Total Net Employment Gains In The U.S. — Since The Recession — Still Went To Foreign-Born

AP Photo/Alden Pellett
AP Photo/Alden Pellett

The most recent jobs data released Friday continues the trend of net employment growth in the U.S. since the beginning of the recession going to foreign-born workers.

Since the beginning of the recession in December of 2007 — it is believed to have ended in June 2009 — while the native-born population of Americans has experienced a net job loss, the foreign born population has seen net job growth.

New, not seasonally adjusted figures, from the Bureau of Labor Statistics updated on Friday reveal that in December 2007 the number of foreign-born workers was 22,810,000. By last month, February, the number had increased to 24,741,000.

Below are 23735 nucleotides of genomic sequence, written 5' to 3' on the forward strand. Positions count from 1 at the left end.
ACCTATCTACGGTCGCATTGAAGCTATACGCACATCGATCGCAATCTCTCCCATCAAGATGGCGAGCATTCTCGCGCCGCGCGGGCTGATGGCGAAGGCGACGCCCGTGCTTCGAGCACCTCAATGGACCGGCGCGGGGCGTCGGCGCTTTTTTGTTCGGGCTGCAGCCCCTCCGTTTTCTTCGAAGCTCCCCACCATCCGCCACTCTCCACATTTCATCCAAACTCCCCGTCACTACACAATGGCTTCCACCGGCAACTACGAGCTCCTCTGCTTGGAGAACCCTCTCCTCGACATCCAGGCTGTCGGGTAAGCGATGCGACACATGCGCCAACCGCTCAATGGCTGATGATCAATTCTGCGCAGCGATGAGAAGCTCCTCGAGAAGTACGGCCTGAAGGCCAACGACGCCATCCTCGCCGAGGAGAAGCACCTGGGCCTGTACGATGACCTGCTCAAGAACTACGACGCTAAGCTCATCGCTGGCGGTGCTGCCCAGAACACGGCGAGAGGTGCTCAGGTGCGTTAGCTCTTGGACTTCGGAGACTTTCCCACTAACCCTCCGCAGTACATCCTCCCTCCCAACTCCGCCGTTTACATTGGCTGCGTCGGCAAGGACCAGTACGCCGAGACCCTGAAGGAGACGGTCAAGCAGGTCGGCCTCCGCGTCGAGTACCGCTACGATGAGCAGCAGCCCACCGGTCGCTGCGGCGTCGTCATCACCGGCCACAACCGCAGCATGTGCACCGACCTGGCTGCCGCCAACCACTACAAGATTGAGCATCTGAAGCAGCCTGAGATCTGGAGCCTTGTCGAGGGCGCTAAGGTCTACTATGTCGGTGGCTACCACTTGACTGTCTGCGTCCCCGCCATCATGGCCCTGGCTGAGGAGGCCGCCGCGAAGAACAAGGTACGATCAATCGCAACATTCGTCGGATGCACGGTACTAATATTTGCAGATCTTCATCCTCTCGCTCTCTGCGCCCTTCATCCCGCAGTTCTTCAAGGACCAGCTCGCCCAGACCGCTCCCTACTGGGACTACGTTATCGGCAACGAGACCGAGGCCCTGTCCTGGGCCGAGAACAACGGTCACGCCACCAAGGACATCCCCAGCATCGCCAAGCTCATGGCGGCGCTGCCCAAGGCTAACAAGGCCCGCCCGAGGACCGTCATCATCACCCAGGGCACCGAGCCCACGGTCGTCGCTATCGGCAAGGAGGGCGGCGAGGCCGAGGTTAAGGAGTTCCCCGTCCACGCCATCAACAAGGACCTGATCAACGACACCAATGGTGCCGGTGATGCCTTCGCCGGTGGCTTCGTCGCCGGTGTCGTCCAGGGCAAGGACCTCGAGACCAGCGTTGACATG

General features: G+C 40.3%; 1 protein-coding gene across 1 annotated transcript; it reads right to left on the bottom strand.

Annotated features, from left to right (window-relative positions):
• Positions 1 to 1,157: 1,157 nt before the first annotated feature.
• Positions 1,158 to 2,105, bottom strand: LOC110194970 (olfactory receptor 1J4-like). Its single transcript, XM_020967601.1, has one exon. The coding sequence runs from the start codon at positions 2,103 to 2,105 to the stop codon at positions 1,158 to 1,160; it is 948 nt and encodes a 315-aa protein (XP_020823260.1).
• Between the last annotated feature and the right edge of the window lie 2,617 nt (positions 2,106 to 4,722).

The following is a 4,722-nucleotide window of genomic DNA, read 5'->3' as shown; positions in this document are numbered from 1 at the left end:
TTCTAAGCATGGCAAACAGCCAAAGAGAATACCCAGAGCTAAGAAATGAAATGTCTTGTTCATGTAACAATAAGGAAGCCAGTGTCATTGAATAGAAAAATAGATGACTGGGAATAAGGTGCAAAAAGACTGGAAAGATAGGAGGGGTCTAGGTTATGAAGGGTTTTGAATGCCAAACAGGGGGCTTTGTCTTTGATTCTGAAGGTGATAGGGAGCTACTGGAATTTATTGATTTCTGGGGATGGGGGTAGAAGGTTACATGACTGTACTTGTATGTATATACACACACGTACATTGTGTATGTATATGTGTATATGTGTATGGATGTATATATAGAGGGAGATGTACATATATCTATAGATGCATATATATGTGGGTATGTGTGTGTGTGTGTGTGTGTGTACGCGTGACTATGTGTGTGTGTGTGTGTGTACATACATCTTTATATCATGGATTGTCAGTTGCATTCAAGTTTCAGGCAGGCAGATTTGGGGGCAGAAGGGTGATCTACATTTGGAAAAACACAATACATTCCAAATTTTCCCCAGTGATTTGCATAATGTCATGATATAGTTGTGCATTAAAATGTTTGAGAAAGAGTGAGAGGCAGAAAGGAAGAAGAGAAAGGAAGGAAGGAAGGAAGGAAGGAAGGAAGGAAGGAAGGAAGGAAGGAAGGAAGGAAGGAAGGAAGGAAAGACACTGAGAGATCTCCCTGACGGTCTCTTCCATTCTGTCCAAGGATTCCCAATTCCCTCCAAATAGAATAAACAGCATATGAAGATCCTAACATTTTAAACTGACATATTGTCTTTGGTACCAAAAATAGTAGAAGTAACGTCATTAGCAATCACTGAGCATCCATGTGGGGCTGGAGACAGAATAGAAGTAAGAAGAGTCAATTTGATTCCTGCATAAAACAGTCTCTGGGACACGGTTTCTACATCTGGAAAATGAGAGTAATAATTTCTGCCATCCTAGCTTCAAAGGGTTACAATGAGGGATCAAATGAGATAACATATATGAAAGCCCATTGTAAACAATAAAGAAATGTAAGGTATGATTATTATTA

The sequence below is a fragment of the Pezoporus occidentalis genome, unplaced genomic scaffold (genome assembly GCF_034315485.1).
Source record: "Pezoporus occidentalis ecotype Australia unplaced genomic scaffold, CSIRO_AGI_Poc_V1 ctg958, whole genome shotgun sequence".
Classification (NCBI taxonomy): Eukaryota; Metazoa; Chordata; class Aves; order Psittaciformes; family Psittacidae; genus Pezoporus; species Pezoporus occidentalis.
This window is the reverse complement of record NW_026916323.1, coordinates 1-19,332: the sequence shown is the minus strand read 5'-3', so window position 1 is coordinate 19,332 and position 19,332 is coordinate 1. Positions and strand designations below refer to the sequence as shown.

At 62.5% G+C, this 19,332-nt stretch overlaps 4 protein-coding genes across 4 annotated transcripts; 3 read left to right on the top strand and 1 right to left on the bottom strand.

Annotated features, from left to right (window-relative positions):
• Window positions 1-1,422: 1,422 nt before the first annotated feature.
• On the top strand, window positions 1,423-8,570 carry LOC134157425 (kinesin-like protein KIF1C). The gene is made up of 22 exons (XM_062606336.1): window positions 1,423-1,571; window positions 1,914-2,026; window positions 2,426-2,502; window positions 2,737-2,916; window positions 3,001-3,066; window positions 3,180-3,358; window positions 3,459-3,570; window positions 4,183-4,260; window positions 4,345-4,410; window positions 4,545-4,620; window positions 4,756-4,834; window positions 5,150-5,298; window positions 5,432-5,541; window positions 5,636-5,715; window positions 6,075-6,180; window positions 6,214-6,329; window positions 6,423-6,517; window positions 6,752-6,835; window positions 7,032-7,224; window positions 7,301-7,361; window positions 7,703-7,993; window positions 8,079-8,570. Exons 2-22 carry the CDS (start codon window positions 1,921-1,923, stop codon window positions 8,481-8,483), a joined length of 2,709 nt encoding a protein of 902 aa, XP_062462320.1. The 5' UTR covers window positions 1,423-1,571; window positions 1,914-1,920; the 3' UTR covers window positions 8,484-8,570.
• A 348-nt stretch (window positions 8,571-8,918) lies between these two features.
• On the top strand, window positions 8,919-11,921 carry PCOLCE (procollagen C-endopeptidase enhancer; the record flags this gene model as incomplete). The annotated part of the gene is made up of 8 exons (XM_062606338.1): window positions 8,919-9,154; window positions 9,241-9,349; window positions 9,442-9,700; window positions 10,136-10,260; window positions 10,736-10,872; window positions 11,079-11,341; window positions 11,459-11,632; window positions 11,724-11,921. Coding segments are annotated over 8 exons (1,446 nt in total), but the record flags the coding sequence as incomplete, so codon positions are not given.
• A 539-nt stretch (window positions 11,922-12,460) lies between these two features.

The new data mean that overall, since the start of the recession, foreign-born workers have gained more than 1.9 million jobs.

Meanwhile, in that same time frame, the native-born employed population decreased from 123,524,000 to 122,378,000 in February 2015, for a total employment reduction of more than 1.1 million.

To be sure, however, native-born Americans experienced more job growth last month than their foreign born counterparts. While the foreign born employed population increased 188,000 the native-born employed population increased by 379,000.

Both the native and foreign-born populations have increased since December 2007.


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